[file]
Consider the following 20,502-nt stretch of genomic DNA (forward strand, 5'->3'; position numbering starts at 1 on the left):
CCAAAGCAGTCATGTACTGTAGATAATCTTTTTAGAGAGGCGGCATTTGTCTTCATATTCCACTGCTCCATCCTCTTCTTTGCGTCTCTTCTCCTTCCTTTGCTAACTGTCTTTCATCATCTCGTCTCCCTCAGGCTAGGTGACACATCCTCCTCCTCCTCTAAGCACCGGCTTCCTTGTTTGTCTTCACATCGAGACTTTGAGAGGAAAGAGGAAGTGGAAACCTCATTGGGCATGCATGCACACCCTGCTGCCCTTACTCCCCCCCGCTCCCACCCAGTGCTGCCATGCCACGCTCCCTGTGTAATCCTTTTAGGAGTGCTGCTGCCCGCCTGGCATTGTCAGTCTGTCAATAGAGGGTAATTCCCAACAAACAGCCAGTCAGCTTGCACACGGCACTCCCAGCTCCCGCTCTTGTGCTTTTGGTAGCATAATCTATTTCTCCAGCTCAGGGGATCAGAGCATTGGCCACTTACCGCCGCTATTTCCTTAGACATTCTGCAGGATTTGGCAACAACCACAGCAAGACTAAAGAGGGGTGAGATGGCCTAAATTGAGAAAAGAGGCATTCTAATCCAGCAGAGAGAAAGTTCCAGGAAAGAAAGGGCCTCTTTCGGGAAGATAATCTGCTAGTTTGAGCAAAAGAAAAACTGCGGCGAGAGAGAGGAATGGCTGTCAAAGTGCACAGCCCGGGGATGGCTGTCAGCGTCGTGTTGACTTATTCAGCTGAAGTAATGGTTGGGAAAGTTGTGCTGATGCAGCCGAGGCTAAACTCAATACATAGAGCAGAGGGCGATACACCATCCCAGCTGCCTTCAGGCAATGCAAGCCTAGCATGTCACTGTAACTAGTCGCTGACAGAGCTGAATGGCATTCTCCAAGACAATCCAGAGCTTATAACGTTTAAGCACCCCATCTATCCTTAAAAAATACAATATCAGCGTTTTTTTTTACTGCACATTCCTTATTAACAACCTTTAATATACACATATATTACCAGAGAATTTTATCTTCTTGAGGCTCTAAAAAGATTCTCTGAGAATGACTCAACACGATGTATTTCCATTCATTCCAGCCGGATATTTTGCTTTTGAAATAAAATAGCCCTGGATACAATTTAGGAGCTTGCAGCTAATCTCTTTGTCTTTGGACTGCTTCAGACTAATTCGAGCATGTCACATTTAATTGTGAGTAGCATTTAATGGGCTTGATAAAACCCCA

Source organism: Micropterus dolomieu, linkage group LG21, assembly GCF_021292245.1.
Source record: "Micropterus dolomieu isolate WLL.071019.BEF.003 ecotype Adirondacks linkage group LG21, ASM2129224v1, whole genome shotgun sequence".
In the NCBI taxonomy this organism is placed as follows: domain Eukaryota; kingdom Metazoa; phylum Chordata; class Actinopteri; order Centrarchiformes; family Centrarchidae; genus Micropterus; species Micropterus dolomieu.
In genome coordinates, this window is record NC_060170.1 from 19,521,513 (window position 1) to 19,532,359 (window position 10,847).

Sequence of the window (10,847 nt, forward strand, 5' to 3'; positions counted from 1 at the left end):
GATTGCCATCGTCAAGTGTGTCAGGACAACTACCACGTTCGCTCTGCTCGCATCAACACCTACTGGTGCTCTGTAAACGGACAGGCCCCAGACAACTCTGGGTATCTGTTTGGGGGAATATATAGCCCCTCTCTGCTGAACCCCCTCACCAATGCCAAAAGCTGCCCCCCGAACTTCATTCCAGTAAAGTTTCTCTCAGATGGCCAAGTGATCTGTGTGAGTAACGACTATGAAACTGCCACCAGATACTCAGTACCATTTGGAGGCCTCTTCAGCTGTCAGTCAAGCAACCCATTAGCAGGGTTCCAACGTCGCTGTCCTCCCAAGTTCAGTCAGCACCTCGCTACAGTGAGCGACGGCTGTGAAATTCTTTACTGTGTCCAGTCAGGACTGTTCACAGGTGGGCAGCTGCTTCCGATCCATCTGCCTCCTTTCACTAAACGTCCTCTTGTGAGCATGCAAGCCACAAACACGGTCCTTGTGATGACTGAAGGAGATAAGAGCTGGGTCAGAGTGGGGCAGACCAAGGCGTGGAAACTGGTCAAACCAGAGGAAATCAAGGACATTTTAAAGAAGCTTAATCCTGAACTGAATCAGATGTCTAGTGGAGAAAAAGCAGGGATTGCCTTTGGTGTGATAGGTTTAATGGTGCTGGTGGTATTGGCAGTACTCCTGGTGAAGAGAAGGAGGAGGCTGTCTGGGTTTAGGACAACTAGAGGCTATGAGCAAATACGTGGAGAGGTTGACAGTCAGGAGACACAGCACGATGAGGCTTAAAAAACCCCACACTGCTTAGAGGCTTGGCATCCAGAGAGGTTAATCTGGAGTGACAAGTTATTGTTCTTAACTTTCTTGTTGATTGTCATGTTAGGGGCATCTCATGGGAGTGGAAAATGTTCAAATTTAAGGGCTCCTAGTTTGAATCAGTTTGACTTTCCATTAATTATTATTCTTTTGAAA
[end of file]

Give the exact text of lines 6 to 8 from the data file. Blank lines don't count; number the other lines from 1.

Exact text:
In genome coordinates, this window is record NC_060170.1 from 19,521,513 (window position 1) to 19,532,359 (window position 10,847).

Sequence of the window (10,847 nt, forward strand, 5' to 3'; positions counted from 1 at the left end):
GATTGCCATCGTCAAGTGTGTCAGGACAACTACCACGTTCGCTCTGCTCGCATCAACACCTACTGGTGCTCTGTAAACGGACAGGCCCCAGACAACTCTGGGTATCTGTTTGGGGGAATATATAGCCCCTCTCTGCTGAACCCCCTCACCAATGCCAAAAGCTGCCCCCCGAACTTCATTCCAGTAAAGTTTCTCTCAGATGGCCAAGTGATCTGTGTGAGTAACGACTATGAAACTGCCACCAGATACTCAGTACCATTTGGAGGCCTCTTCAGCTGTCAGTCAAGCAACCCATTAGCAGGGTTCCAACGTCGCTGTCCTCCCAAGTTCAGTCAGCACCTCGCTACAGTGAGCGACGGCTGTGAAATTCTTTACTGTGTCCAGTCAGGACTGTTCACAGGTGGGCAGCTGCTTCCGATCCATCTGCCTCCTTTCACTAAACGTCCTCTTGTGAGCATGCAAGCCACAAACACGGTCCTTGTGATGACTGAAGGAGATAAGAGCTGGGTCAGAGTGGGGCAGACCAAGGCGTGGAAACTGGTCAAACCAGAGGAAATCAAGGACATTTTAAAGAAGCTTAATCCTGAACTGAATCAGATGTCTAGTGGAGAAAAAGCAGGGATTGCCTTTGGTGTGATAGGTTTAATGGTGCTGGTGGTATTGGCAGTACTCCTGGTGAAGAGAAGGAGGAGGCTGTCTGGGTTTAGGACAACTAGAGGCTATGAGCAAATACGTGGAGAGGTTGACAGTCAGGAGACACAGCACGATGAGGCTTAAAAAACCCCACACTGCTTAGAGGCTTGGCATCCAGAGAGGTTAATCTGGAGTGACAAGTTATTGTTCTTAACTTTCTTGTTGATTGTCATGTTAGGGGCATCTCATGGGAGTGGAAAATGTTCAAATTTAAGGGCTCCTAGTTTGAATCAGTTTGACTTTCCATTAATTATTATTCTTTTGAAA